Interview: Maria

Today we’re joined by Maria. She’s a phenomenal visual artist from Germany who is a fellow da Vinci fan (YAY!). Maria enjoys drawing with pencils, both traditional and colored pencils. She specializes in realistic images and her pictures show the most amazing attention to detail. The anatomy pictures are particularly impressive, though all her work is absolutely brimming with creativity. My thanks to her for taking the time to participate in this interview.



Please, tell us about your art.

Mostly I draw with pencils and color pencils. All my artworks are realistic. I’ve started to practice portraits, but changed short after my apprenticeship to human anatomy (like my role model Leonardo da Vinci). But I also draw templates for tattoos.

assassins creed
Assassins Creed

One day I started to mix my interests all together and since then you can see them in my artworks. There are also very personal stories behind some of them, too.

Hades & Persephone
Hades & Persephone

What inspires you?

As I said, Leonardo da Vinci is my role model. My first exhibition had the topic human anatomy (organs, bones, muscles oft he human body). The drawings itself where inspired by one of my associate professors during my apprenticeship. He teached the subject anatomy and his fascination affected me.


Today I have four muses, which inspire me from time to time without knowing it. It just needs one word or sentence and my mind makes something up right away.

My personal drawings are inspired by my own life and experiences made in it. It’s fascinating what ideas my subconciousness comes along with.

Jackman – Willis

What got you interested in your field?  Have you always wanted to be an artist?

I’ve honestly got no idea why I started drawing- I just did. When I was maybe 12 years old I grabbed a pencil and never stopped practicing.

But there’s is only a short period in my past life where I wanted to be an artist for living. That was the time right before my apprenticeship. The reason I fast quit the idea were the low chances of being successful in this are, in fact. Here in Germany everyone wants to be an artist. There are a lot of designers in different areas and everyone of them is looking for a job. Just a few a successful. The cold hard truth is, that it’s very hard to make a living with creativity. So I stayed with art only as a hobby. If there’s a chance of getting known I take it (e.g. exhibitions).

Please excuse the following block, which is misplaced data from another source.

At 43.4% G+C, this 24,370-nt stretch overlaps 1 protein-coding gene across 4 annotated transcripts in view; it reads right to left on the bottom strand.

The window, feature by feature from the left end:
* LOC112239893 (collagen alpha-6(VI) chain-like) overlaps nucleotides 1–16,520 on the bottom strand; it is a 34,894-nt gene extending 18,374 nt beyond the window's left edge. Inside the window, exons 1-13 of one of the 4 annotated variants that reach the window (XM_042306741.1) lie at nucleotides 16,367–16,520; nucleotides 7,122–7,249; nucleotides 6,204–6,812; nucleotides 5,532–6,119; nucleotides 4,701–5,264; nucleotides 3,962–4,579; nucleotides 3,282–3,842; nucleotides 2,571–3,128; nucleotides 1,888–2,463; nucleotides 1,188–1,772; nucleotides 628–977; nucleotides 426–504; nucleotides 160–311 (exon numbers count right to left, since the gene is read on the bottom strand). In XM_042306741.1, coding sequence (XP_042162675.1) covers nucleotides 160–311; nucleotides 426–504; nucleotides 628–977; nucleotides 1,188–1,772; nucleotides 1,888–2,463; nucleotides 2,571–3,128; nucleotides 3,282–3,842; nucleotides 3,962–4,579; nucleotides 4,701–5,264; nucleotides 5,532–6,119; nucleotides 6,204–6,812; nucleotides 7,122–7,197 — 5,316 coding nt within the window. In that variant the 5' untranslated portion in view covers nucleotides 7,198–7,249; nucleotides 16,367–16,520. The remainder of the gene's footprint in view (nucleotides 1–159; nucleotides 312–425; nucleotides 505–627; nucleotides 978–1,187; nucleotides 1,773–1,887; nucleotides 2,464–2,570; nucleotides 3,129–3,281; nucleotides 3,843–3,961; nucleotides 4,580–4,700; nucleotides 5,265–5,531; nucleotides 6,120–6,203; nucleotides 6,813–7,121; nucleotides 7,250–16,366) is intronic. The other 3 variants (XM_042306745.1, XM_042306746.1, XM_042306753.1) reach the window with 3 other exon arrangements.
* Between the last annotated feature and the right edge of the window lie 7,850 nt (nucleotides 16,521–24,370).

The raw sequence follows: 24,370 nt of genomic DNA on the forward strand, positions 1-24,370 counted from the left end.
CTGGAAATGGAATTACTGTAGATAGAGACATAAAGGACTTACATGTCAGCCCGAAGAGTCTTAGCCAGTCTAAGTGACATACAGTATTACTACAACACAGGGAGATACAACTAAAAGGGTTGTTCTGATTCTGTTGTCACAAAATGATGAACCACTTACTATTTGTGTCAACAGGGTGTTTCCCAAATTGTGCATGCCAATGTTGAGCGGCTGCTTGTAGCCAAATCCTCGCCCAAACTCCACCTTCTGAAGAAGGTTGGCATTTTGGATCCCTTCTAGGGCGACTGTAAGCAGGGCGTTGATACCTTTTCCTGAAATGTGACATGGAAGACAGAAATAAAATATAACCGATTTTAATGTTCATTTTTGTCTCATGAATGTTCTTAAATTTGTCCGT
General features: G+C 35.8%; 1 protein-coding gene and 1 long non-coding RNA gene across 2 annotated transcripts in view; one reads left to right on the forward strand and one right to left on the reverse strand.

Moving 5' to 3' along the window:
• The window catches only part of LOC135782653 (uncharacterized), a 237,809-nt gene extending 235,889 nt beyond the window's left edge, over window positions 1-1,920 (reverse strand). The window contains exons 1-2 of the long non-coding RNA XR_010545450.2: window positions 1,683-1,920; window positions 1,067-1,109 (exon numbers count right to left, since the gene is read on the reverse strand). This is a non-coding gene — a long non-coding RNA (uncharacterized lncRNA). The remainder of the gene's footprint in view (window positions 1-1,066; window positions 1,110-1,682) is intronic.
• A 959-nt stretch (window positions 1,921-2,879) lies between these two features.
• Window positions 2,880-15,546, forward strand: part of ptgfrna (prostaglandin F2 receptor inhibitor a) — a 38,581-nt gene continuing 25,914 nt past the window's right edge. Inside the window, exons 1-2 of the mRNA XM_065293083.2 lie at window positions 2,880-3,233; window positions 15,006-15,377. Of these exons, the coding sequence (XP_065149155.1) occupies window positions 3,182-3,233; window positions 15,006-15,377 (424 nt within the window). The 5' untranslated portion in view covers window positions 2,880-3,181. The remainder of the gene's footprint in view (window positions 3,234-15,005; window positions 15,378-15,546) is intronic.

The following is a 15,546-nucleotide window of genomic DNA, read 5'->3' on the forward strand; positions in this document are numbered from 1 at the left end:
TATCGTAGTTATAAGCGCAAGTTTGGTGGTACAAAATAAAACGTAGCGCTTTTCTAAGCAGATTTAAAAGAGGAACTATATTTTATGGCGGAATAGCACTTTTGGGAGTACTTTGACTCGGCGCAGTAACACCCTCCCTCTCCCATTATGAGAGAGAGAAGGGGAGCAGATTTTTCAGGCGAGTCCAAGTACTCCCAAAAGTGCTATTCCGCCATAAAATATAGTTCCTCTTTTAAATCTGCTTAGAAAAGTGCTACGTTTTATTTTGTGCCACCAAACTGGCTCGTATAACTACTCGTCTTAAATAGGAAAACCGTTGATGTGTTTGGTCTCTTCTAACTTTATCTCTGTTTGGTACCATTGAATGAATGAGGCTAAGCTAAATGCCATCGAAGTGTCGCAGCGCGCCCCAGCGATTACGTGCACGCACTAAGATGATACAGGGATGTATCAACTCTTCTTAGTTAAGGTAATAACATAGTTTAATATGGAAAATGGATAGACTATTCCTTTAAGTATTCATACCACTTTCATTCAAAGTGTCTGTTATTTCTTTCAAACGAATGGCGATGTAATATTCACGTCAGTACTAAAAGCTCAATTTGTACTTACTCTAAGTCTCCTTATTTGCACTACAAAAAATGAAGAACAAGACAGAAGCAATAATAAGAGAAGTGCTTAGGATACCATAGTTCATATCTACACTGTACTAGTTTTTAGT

kidney and bladder
Kidney and Bladder

Another reason is my lack of interest in art. I’m just not interested in other styles of art like impressionism or surrealism or even the history of art itself. I do like realism, sculptures and antique buildings. Modern art, for instance, I don’t understand. Why pay thousands, even millions of dollars for a “piece of art,“ which could be created by a five year old child? But that’s just my opinion.

laugh and cry
Laugh and Cry

Do you have any kind of special or unique signature, symbol, or feature you include in your work that you’d be willing to reveal?

I don’t think that there’s something unique in my drawings, except my signature. It’s a monogram, made out of the first letters of my first and last name. I also include a shortcut of the year the picture was created – that’s it.

like a feather
Like a Feather

What advice would you give young aspiring artists?

My advice must start with my favourite quote of Leonardo da Vinci himself: “Where the spirit does not work with the hand there is no art“. I think that every artist sees the truth in those words. Without passion, diligence, patience and trust in your own abilities it’s very hard nearly impossible to create art. Your spirit and your heart have to work together to create art, that shows the artists soul.


There will be days when it seems like your talent is forever gone. That your hard work just vanished and you’ll never be able to create any kind of art. But be patient. Those days will end as fast as they started.